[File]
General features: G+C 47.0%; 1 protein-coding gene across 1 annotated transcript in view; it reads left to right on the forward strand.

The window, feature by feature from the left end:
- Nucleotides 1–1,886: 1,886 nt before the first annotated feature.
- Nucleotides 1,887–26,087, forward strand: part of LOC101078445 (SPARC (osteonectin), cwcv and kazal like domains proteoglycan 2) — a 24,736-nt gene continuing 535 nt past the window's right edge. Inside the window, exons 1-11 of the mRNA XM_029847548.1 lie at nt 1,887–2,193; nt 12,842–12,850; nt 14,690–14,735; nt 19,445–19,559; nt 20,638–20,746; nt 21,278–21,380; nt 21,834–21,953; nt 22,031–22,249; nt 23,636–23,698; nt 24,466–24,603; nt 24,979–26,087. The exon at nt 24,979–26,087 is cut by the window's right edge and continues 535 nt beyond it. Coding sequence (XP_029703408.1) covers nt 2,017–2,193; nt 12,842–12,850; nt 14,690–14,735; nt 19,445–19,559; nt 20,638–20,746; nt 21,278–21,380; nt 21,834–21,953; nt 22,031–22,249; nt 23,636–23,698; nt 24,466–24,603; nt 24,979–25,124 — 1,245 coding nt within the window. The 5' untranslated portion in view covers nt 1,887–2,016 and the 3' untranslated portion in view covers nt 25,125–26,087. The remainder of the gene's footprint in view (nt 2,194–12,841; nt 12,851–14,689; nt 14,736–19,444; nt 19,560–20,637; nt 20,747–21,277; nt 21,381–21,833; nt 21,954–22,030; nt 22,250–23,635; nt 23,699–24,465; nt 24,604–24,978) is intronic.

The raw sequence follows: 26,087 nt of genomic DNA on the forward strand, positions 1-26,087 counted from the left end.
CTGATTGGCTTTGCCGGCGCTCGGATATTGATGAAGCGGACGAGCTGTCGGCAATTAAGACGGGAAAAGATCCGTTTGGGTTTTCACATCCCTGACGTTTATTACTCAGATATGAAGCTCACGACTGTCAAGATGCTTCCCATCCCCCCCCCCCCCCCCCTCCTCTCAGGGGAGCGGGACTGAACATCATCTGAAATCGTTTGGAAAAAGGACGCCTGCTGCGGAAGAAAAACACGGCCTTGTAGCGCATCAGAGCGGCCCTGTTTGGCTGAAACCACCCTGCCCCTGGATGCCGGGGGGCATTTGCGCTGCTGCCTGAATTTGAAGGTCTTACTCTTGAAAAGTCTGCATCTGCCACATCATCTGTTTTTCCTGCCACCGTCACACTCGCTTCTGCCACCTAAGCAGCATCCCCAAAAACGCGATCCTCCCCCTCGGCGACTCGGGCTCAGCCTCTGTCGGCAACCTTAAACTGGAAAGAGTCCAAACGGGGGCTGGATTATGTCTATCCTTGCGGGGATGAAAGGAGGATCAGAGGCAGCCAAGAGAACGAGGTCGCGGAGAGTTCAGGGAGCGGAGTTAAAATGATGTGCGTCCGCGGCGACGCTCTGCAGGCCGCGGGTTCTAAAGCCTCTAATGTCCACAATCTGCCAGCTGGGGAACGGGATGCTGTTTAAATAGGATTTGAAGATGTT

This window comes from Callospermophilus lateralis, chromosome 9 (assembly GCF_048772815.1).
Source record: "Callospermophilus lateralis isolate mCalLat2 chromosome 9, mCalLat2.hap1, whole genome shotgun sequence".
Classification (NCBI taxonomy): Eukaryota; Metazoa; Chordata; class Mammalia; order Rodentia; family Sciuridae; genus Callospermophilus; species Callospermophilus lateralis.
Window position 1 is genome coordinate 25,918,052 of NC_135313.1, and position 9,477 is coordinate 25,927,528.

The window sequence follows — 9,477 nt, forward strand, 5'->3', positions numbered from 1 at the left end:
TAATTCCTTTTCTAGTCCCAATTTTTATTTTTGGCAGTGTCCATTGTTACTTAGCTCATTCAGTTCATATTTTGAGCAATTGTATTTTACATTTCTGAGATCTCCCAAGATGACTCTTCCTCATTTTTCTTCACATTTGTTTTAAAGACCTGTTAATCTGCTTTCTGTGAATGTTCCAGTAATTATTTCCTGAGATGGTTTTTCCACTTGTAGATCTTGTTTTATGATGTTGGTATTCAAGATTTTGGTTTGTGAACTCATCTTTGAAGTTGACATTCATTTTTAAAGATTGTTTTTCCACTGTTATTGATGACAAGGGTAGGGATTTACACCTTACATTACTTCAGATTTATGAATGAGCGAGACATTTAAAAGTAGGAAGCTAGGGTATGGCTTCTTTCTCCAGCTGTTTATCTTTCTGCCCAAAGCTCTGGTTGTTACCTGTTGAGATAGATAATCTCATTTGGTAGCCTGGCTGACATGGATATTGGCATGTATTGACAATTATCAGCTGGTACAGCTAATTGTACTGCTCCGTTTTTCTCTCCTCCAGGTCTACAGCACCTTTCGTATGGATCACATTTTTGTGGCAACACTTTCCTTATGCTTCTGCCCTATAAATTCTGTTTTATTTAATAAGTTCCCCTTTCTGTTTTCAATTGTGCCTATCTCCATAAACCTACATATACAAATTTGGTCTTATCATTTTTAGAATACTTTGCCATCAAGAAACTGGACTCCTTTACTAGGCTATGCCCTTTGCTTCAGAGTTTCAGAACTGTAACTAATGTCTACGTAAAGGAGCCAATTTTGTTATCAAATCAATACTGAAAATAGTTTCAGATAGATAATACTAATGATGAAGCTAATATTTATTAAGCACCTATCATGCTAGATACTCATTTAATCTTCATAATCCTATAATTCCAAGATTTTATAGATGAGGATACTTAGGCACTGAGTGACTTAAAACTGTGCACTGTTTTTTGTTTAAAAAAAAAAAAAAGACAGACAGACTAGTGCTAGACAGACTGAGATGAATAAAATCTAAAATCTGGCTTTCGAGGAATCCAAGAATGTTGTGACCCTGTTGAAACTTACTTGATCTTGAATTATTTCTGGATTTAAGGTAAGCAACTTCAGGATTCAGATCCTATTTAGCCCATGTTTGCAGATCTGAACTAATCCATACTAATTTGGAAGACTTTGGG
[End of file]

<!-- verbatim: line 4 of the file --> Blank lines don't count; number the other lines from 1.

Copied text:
- Nucleotides 1,887–26,087, forward strand: part of LOC101078445 (SPARC (osteonectin), cwcv and kazal like domains proteoglycan 2) — a 24,736-nt gene continuing 535 nt past the window's right edge. Inside the window, exons 1-11 of the mRNA XM_029847548.1 lie at nt 1,887–2,193; nt 12,842–12,850; nt 14,690–14,735; nt 19,445–19,559; nt 20,638–20,746; nt 21,278–21,380; nt 21,834–21,953; nt 22,031–22,249; nt 23,636–23,698; nt 24,466–24,603; nt 24,979–26,087. The exon at nt 24,979–26,087 is cut by the window's right edge and continues 535 nt beyond it. Coding sequence (XP_029703408.1) covers nt 2,017–2,193; nt 12,842–12,850; nt 14,690–14,735; nt 19,445–19,559; nt 20,638–20,746; nt 21,278–21,380; nt 21,834–21,953; nt 22,031–22,249; nt 23,636–23,698; nt 24,466–24,603; nt 24,979–25,124 — 1,245 coding nt within the window. The 5' untranslated portion in view covers nt 1,887–2,016 and the 3' untranslated portion in view covers nt 25,125–26,087. The remainder of the gene's footprint in view (nt 2,194–12,841; nt 12,851–14,689; nt 14,736–19,444; nt 19,560–20,637; nt 20,747–21,277; nt 21,381–21,833; nt 21,954–22,030; nt 22,250–23,635; nt 23,699–24,465; nt 24,604–24,978) is intronic.